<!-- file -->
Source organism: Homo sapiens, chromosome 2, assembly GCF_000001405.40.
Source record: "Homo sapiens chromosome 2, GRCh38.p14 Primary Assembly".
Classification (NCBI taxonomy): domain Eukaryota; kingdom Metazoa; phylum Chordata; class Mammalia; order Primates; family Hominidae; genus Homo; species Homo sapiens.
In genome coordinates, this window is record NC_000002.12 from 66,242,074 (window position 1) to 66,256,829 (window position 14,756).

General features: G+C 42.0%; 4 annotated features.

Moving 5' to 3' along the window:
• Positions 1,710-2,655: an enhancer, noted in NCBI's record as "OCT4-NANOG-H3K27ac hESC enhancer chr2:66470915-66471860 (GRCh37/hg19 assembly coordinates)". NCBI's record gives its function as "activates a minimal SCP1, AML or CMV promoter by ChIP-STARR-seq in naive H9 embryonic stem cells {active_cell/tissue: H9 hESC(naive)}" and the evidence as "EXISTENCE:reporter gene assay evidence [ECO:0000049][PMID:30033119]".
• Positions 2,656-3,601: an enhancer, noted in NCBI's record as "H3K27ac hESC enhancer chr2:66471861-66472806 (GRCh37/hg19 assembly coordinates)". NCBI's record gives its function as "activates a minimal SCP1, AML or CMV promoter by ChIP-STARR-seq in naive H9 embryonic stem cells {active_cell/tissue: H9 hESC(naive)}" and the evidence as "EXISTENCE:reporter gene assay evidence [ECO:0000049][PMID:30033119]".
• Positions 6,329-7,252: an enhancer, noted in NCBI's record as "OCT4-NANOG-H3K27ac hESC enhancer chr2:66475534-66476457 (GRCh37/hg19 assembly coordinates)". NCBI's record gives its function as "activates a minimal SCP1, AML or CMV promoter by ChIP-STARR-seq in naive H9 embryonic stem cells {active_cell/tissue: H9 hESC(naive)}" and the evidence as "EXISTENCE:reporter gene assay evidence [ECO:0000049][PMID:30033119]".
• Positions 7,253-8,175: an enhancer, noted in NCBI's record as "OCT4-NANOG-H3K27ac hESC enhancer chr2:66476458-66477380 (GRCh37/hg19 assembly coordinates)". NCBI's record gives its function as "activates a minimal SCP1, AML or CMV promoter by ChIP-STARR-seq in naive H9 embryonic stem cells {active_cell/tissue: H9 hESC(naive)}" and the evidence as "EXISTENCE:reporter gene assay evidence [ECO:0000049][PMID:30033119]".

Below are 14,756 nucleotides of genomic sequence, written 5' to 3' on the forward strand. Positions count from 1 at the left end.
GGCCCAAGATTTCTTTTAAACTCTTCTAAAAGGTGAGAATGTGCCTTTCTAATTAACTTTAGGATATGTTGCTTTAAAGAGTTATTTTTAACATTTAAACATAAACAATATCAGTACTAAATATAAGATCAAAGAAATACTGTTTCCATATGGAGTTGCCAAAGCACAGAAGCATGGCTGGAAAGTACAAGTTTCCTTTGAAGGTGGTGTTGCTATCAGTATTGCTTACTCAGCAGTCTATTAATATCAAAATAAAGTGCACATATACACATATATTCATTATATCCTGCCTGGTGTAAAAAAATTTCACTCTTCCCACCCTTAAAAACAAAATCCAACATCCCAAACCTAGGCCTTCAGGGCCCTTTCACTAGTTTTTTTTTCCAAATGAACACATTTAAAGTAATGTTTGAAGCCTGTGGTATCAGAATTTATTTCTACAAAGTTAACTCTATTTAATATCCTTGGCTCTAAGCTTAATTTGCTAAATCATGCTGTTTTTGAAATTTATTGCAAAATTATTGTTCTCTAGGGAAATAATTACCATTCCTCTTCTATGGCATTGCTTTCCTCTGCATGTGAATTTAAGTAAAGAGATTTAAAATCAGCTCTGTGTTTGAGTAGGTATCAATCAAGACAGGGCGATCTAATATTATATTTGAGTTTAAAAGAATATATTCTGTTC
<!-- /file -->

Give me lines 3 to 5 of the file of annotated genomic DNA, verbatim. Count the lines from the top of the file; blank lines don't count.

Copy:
Classification (NCBI taxonomy): domain Eukaryota; kingdom Metazoa; phylum Chordata; class Mammalia; order Primates; family Hominidae; genus Homo; species Homo sapiens.
In genome coordinates, this window is record NC_000002.12 from 66,242,074 (window position 1) to 66,256,829 (window position 14,756).

General features: G+C 42.0%; 4 annotated features.